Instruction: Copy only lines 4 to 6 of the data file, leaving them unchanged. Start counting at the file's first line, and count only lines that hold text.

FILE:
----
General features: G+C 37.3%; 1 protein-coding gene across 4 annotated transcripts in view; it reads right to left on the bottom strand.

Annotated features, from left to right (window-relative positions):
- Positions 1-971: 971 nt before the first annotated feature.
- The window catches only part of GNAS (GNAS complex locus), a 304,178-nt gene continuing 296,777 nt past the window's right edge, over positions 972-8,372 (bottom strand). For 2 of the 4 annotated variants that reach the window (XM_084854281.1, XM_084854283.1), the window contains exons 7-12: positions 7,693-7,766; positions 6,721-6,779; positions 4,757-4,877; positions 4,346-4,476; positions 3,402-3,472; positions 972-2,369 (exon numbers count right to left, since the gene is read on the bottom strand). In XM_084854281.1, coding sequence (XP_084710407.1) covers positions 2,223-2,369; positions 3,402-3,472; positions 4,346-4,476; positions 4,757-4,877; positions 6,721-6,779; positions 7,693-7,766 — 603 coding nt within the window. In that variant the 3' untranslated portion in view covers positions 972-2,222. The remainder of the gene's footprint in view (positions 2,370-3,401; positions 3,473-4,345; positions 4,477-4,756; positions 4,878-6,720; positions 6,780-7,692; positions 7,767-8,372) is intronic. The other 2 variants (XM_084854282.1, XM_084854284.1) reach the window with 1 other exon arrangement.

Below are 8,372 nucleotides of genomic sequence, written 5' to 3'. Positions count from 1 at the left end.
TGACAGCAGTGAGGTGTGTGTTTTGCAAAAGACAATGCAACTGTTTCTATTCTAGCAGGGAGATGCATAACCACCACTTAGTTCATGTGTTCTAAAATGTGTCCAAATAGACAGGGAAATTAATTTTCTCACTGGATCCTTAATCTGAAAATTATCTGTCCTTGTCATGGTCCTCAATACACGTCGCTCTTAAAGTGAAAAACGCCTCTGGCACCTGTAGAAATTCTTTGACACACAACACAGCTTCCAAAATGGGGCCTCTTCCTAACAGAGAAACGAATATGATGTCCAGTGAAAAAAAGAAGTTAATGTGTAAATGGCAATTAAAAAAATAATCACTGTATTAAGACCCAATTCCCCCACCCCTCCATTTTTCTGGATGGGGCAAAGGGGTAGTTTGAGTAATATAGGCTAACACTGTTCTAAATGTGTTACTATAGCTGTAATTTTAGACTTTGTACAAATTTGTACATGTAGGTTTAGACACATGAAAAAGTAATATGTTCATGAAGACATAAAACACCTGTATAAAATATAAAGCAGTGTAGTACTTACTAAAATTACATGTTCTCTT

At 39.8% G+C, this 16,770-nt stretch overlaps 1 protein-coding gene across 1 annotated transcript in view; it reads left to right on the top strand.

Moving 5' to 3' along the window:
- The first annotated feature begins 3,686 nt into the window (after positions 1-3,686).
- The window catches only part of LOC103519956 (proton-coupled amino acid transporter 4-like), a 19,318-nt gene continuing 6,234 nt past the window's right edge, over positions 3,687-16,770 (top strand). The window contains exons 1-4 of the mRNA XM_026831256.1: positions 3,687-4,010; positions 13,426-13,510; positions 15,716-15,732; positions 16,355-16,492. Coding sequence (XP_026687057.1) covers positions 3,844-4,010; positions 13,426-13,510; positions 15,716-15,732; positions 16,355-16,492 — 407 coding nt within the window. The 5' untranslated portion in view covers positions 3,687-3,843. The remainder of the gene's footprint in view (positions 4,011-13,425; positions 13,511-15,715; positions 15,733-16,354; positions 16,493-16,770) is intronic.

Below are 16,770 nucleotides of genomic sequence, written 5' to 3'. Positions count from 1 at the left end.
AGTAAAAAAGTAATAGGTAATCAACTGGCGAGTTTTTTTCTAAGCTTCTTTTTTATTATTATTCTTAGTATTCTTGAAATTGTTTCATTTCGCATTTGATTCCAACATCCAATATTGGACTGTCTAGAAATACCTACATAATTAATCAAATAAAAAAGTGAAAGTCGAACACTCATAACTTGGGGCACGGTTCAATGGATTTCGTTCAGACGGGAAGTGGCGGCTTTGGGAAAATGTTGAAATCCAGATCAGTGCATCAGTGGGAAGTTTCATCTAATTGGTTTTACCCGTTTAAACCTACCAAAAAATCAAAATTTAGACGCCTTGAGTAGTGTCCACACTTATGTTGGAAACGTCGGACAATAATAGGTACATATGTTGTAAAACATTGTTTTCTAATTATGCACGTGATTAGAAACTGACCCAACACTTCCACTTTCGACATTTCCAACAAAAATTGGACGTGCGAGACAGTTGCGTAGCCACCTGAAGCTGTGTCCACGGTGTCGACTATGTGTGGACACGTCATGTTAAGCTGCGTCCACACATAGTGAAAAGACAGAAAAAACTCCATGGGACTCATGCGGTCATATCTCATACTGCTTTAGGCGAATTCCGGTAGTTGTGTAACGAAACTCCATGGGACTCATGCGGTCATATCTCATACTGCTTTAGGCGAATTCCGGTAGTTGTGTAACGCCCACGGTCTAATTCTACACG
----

- The window catches only part of GNAS (GNAS complex locus), a 304,178-nt gene continuing 296,777 nt past the window's right edge, over positions 972-8,372 (bottom strand). For 2 of the 4 annotated variants that reach the window (XM_084854281.1, XM_084854283.1), the window contains exons 7-12: positions 7,693-7,766; positions 6,721-6,779; positions 4,757-4,877; positions 4,346-4,476; positions 3,402-3,472; positions 972-2,369 (exon numbers count right to left, since the gene is read on the bottom strand). In XM_084854281.1, coding sequence (XP_084710407.1) covers positions 2,223-2,369; positions 3,402-3,472; positions 4,346-4,476; positions 4,757-4,877; positions 6,721-6,779; positions 7,693-7,766 — 603 coding nt within the window. In that variant the 3' untranslated portion in view covers positions 972-2,222. The remainder of the gene's footprint in view (positions 2,370-3,401; positions 3,473-4,345; positions 4,477-4,756; positions 4,878-6,720; positions 6,780-7,692; positions 7,767-8,372) is intronic. The other 2 variants (XM_084854282.1, XM_084854284.1) reach the window with 1 other exon arrangement.

Below are 8,372 nucleotides of genomic sequence, written 5' to 3'. Positions count from 1 at the left end.
TGACAGCAGTGAGGTGTGTGTTTTGCAAAAGACAATGCAACTGTTTCTATTCTAGCAGGGAGATGCATAACCACCACTTAGTTCATGTGTTCTAAAATGTGTCCAAATAGACAGGGAAATTAATTTTCTCACTGGATCCTTAATCTGAAAATTATCTGTCCTTGTCATGGTCCTCAATACACGTCGCTCTTAAAGTGAAAAACGCCTCTGGCACCTGTAGAAATTCTTTGACACACAACACAGCTTCCAAAATGGGGCCTCTTCCTAACAGAGAAACGAATATGATGTCCAGTGAAAAAAAGAAGTTAATGTGTAAATGGCAATTAAAAAAATAATCACTGTATTAAGACCCAATTCCCCCACCCCTCCATTTTTCTGGATGGGGCAAAGGGGTAGTTTGAGTAATATAGGCTAACACTGTTCTAAATGTGTTACTATAGCTGTAATTTTAGACTTTGTACAAATTTGTACATGTAGGTTTAGACACATGAAAAAGTAATATGTTCATGAAGACATAAAACACCTGTATAAAATATAAAGCAGTGTAGTACTTACTAAAATTACATGTTCTCTT